Won: Minnesota repealed the discriminatory provision of its grant program.

Lance Nistler is a 37-year-old farmer in Kelliher, Minnesota, who grows soybeans and small grain oats with his father and uncle. Lance is a hard-working entrepreneur who is ready to follow in his father’s footsteps and run a farm of his own. He’s been saving up for a down payment to buy his farm property.

Lance was hopeful when Minnesota Gov. Tim Walz signed a new law in May 2023 establishing a $2 million Down Payment Assistance Grant Program to help burgeoning farmers buy farmland. The program, run by the state Department of Agriculture, would disburse half the funds in 2023 and the other half in 2024 in grants of up to $15,000 to qualifying farmers through a lottery held each grant period.

Lance met all of the eligibility requirements related to finances, residency, and the like, and he applied for the first round of down payment grants in July 2023. When the lottery was held the following month, there were 176 applicants; Lance was the ninth overall lottery pick.

But the lottery was rigged, and his position meant nothing. After his lucky draw, he was bumped to the very back of the line for grant assistance because of his skin color and sex.

It turned out the grant program prioritized so-called “emerging farmers” when awarding funds, regardless of the lottery results. The grant’s governing law categorized emerging farmers as racial minorities, women, and young, urban, and LGBTQIA+ individuals. The state first awards grants to all these groups. Any funding that’s left may be awarded to non-emerging farmer applicants in the order of their lottery placement.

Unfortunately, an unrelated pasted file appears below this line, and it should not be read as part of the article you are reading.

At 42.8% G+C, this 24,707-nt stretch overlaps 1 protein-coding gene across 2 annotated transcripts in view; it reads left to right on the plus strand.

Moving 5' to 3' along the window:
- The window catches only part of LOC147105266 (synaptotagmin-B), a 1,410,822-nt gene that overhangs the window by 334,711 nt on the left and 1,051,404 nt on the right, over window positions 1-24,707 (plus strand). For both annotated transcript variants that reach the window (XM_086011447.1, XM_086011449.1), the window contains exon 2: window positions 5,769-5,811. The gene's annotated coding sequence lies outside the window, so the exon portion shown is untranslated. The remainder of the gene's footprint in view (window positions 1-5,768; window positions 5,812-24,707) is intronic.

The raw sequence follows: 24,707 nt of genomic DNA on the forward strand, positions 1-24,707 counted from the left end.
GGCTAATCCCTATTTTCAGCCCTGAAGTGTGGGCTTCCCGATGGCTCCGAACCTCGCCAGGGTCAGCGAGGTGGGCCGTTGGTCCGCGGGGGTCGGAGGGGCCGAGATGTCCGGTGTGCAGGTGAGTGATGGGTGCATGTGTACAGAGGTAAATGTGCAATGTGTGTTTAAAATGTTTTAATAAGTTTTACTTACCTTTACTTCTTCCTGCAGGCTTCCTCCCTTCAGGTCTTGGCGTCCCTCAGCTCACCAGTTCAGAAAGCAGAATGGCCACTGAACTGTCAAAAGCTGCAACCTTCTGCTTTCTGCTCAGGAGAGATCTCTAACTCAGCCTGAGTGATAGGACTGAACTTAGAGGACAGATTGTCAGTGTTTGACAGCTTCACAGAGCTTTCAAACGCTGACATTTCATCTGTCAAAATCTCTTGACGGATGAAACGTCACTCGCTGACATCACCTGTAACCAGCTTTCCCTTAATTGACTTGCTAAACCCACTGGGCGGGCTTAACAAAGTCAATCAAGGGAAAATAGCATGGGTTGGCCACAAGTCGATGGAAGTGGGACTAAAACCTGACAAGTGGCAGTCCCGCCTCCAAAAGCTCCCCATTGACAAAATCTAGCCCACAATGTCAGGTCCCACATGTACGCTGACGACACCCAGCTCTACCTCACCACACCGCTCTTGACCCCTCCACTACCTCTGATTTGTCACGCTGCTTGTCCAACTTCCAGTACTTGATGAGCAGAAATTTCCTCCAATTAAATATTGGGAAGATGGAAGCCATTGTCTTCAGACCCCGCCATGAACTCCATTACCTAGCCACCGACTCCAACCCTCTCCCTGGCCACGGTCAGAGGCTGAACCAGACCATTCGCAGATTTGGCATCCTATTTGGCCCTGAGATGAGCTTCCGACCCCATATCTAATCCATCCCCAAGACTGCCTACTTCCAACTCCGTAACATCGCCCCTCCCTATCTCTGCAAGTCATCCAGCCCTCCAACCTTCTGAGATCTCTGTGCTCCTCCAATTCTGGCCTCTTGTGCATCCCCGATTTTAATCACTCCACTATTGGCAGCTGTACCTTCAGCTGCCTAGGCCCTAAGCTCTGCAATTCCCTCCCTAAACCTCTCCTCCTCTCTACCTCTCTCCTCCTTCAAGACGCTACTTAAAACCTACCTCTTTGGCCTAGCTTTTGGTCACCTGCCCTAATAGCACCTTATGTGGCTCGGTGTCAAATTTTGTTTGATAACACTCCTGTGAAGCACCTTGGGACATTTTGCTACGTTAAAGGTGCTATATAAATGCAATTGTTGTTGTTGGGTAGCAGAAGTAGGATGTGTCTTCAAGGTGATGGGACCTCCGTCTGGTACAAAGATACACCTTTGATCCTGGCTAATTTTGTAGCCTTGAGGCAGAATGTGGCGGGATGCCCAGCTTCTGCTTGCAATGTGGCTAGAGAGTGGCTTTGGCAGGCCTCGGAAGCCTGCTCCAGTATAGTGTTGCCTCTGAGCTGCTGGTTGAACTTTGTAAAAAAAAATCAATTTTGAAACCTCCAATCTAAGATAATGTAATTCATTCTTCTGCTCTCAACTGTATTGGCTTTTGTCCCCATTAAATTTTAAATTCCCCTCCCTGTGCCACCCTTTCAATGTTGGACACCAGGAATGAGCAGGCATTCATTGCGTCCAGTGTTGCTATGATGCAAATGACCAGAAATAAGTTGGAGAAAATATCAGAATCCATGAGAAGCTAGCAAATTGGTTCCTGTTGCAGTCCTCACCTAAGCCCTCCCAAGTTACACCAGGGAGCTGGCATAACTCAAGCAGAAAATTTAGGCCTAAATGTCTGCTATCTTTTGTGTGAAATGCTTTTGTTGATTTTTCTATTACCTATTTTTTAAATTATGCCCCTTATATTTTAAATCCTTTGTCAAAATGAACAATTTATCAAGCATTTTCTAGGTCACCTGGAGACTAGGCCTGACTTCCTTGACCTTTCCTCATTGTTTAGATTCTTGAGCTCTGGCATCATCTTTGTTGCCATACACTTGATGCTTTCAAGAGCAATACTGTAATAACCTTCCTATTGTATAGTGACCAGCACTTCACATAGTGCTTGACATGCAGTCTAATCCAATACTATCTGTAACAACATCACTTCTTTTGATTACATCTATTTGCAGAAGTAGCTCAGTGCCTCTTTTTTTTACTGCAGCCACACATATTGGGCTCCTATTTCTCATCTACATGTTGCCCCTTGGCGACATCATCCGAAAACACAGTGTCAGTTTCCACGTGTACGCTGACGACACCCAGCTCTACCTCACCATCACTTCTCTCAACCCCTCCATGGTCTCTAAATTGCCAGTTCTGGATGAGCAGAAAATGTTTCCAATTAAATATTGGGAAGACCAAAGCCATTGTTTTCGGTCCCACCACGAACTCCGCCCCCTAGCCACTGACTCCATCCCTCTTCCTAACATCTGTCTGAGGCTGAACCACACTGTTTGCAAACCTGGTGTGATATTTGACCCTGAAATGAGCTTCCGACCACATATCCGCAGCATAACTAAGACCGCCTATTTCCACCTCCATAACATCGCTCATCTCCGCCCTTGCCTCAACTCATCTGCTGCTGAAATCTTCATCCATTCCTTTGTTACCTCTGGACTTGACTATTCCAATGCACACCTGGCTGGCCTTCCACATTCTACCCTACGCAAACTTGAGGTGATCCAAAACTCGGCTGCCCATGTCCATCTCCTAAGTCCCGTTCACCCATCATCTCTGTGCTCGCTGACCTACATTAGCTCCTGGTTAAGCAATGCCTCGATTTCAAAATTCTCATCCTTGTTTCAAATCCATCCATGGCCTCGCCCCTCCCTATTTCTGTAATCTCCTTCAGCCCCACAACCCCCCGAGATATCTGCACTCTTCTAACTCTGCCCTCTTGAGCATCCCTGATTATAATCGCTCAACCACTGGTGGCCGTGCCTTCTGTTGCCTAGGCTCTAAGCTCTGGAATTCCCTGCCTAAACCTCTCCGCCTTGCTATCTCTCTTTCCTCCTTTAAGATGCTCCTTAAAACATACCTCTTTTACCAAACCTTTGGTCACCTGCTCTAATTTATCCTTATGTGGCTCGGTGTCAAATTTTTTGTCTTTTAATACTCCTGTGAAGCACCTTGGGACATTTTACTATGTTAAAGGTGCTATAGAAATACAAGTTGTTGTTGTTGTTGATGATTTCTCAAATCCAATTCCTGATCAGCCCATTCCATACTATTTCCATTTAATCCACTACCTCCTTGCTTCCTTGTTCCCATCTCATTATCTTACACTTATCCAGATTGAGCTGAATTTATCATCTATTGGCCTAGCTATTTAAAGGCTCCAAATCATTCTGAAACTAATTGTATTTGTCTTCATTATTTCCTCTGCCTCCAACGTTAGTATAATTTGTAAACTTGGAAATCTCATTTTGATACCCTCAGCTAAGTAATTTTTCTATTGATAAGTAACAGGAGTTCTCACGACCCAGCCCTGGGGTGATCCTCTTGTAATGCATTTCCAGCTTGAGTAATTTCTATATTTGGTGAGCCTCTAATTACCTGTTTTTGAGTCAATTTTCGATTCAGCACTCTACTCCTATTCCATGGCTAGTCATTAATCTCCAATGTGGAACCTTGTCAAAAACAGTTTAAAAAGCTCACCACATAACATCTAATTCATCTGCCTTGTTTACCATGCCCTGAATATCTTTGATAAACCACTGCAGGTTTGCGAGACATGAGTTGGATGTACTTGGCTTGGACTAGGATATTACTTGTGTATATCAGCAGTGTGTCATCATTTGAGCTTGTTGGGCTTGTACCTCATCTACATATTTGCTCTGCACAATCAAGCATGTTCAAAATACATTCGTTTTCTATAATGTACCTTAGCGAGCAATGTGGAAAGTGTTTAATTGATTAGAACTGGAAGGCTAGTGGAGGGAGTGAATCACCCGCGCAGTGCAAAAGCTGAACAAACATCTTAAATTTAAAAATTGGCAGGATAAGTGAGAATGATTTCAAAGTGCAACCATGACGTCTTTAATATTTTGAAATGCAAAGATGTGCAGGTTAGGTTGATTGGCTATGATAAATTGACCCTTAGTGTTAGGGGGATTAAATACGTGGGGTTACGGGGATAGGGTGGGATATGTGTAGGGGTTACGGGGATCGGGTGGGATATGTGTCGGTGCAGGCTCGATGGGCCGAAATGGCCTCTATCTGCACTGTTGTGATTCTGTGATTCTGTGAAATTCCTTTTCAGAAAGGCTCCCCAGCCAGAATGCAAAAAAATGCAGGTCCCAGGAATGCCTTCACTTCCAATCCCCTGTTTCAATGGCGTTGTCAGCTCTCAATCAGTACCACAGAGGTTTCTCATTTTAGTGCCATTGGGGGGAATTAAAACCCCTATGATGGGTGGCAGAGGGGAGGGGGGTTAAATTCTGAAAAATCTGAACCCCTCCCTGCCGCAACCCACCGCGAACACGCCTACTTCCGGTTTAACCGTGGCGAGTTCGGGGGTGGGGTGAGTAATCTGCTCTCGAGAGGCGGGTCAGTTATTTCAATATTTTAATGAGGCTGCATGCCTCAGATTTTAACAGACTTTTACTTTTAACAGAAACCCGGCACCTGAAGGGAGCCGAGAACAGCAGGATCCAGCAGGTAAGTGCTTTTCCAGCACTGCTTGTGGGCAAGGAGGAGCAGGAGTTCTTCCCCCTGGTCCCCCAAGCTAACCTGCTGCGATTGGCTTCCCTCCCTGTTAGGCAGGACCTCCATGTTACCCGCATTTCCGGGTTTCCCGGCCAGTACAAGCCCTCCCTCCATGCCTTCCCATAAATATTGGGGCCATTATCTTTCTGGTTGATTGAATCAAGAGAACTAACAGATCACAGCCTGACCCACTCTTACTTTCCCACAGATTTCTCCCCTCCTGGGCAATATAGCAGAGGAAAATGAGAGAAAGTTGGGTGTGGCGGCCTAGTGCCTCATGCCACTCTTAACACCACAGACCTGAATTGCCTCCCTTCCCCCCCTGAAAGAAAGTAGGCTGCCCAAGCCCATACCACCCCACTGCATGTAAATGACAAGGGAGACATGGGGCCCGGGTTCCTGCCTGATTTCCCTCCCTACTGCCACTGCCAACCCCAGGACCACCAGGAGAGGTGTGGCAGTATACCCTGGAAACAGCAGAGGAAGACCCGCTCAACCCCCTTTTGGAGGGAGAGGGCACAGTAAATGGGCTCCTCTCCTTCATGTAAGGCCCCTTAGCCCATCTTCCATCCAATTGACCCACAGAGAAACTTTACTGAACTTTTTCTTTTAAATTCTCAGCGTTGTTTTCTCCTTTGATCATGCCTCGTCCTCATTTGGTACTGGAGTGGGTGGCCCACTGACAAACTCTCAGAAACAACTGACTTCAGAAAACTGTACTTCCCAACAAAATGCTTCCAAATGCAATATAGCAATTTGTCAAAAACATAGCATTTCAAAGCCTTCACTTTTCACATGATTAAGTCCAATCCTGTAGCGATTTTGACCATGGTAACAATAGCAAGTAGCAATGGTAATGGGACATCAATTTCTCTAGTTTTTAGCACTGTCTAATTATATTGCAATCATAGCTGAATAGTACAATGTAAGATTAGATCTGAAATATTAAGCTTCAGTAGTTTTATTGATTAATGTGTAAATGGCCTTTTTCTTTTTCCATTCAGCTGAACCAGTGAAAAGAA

As a white man, Lance satisfied none of the qualifying categories for special treatment in the lottery. There were 68 “emerging farmers” awarded grants in 2023, meaning 108 others—including Lance—were bounced onto a waitlist.

Lance filed a federal lawsuit in January 2024. Pacific Legal Foundation represented him at no charge. Prioritizing farmers by race and gender violates the Constitution’s equal protection guarantee, PLF argued. In fact, the Supreme Court has repeatedly said government cannot discriminate by race or sex except in very narrow cases of past discrimination—a justification not even invoked during testimony by Minnesota legislators and farmers supportive of the discriminatory classifications.

Five months after Lance filed his lawsuit, Governor Walz signed legislation removing the race and sex prioritization from Minnesota’s Down Payment Assistance Grant Program, restoring equality before the law.

What’s At Stake?

  • It is unfair for the government to advantage or disadvantage anyone for benefits based on immutable characteristics like race and sex. Equal treatment before the law is a bedrock American principle. Lance Nistler seeks to be treated equally with any other prospective farmer.

Case Timeline

January 24, 2024
United States District Court District of Minnesota